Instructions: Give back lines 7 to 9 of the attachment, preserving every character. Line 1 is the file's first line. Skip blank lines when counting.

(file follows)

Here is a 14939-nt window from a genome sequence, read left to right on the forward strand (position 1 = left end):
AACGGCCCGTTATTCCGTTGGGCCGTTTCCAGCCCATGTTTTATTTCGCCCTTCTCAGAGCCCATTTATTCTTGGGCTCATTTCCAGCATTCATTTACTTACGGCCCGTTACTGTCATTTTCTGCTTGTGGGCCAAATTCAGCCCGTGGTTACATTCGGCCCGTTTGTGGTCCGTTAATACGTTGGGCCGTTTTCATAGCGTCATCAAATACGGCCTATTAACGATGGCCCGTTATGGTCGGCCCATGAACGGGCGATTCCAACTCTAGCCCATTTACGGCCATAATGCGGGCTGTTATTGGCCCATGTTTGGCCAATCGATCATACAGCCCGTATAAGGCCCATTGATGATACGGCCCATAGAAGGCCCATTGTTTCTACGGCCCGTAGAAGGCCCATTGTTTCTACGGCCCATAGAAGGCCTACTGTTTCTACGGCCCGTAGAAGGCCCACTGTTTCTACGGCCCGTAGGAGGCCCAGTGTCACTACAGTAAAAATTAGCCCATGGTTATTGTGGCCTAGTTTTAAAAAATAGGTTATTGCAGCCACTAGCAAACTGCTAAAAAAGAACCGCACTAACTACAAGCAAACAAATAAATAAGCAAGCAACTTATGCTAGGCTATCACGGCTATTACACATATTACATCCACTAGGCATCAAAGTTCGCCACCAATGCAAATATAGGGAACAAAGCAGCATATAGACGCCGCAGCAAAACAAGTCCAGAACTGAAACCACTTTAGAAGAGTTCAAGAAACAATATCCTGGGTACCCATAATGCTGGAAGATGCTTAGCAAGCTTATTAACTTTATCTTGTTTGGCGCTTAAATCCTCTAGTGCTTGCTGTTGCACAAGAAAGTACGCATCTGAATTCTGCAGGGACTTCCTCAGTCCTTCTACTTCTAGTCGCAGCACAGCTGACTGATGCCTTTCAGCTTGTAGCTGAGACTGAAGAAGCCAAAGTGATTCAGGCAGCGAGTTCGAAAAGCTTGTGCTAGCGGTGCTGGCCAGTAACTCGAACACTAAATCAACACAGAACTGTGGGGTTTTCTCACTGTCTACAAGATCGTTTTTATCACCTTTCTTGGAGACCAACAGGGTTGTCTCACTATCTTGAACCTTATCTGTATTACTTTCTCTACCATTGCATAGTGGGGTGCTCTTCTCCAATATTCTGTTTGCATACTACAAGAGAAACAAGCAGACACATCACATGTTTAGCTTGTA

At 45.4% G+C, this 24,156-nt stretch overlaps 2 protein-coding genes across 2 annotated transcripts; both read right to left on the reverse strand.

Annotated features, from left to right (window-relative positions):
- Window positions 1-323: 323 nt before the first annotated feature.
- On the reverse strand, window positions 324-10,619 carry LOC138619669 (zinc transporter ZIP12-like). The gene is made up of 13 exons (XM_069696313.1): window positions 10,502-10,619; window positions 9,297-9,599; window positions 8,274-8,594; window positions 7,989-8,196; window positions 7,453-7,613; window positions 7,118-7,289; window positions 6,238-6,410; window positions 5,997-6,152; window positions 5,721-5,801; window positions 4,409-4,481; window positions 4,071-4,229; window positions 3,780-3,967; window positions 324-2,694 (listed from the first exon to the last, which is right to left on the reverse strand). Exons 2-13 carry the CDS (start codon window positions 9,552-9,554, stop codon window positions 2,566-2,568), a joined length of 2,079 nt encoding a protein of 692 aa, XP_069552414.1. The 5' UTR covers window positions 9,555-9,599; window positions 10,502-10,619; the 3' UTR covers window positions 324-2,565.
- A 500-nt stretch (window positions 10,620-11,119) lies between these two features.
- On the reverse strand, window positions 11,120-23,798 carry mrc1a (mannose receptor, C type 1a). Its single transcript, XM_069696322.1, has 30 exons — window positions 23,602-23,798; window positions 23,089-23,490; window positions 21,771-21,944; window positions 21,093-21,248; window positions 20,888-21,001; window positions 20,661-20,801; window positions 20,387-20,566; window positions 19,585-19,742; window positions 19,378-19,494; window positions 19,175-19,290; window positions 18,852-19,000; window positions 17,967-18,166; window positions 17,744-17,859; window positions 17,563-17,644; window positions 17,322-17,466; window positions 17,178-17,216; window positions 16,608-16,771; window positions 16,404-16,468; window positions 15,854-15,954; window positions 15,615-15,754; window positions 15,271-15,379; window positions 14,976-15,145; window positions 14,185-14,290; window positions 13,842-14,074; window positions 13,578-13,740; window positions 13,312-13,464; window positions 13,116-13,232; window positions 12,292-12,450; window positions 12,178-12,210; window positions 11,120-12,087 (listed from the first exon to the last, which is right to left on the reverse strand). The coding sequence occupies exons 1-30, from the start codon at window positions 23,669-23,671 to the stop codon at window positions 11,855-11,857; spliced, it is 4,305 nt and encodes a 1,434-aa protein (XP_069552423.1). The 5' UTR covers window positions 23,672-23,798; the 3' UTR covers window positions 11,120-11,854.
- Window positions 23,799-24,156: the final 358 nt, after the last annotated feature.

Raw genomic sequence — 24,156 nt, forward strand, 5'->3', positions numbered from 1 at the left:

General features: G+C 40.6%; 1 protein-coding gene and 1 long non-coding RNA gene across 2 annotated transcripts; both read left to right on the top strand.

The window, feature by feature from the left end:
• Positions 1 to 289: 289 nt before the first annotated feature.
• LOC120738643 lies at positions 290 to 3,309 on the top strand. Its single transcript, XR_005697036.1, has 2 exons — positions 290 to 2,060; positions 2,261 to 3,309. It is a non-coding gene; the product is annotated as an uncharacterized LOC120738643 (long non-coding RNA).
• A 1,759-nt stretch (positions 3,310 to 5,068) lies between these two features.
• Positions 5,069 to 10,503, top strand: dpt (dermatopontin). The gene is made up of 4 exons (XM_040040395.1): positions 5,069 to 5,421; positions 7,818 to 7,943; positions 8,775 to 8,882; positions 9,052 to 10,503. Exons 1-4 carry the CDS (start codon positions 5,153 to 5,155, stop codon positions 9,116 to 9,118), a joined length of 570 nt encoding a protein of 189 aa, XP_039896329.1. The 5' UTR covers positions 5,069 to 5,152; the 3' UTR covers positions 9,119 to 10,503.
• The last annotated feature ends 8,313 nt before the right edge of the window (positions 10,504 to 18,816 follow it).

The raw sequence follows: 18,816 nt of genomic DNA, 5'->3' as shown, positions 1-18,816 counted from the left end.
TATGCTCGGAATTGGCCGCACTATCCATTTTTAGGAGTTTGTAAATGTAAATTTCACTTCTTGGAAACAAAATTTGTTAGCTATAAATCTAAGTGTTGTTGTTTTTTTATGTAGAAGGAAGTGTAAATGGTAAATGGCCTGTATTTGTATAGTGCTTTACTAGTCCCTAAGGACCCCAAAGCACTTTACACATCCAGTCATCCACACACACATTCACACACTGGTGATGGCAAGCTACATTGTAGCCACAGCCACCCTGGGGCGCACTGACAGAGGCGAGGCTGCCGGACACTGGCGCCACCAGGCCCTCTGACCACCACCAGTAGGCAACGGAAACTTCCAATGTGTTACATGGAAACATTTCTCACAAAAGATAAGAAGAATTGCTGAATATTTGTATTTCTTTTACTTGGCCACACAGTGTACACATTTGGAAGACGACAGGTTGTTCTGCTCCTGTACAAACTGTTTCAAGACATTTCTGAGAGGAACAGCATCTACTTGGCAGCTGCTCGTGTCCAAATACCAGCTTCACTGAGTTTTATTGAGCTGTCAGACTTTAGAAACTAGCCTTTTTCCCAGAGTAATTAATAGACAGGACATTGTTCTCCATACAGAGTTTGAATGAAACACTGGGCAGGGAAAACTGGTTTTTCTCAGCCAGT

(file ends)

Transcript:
- A 500-nt stretch (window positions 10,620-11,119) lies between these two features.
- On the reverse strand, window positions 11,120-23,798 carry mrc1a (mannose receptor, C type 1a). Its single transcript, XM_069696322.1, has 30 exons — window positions 23,602-23,798; window positions 23,089-23,490; window positions 21,771-21,944; window positions 21,093-21,248; window positions 20,888-21,001; window positions 20,661-20,801; window positions 20,387-20,566; window positions 19,585-19,742; window positions 19,378-19,494; window positions 19,175-19,290; window positions 18,852-19,000; window positions 17,967-18,166; window positions 17,744-17,859; window positions 17,563-17,644; window positions 17,322-17,466; window positions 17,178-17,216; window positions 16,608-16,771; window positions 16,404-16,468; window positions 15,854-15,954; window positions 15,615-15,754; window positions 15,271-15,379; window positions 14,976-15,145; window positions 14,185-14,290; window positions 13,842-14,074; window positions 13,578-13,740; window positions 13,312-13,464; window positions 13,116-13,232; window positions 12,292-12,450; window positions 12,178-12,210; window positions 11,120-12,087 (listed from the first exon to the last, which is right to left on the reverse strand). The coding sequence occupies exons 1-30, from the start codon at window positions 23,669-23,671 to the stop codon at window positions 11,855-11,857; spliced, it is 4,305 nt and encodes a 1,434-aa protein (XP_069552423.1). The 5' UTR covers window positions 23,672-23,798; the 3' UTR covers window positions 11,120-11,854.
- Window positions 23,799-24,156: the final 358 nt, after the last annotated feature.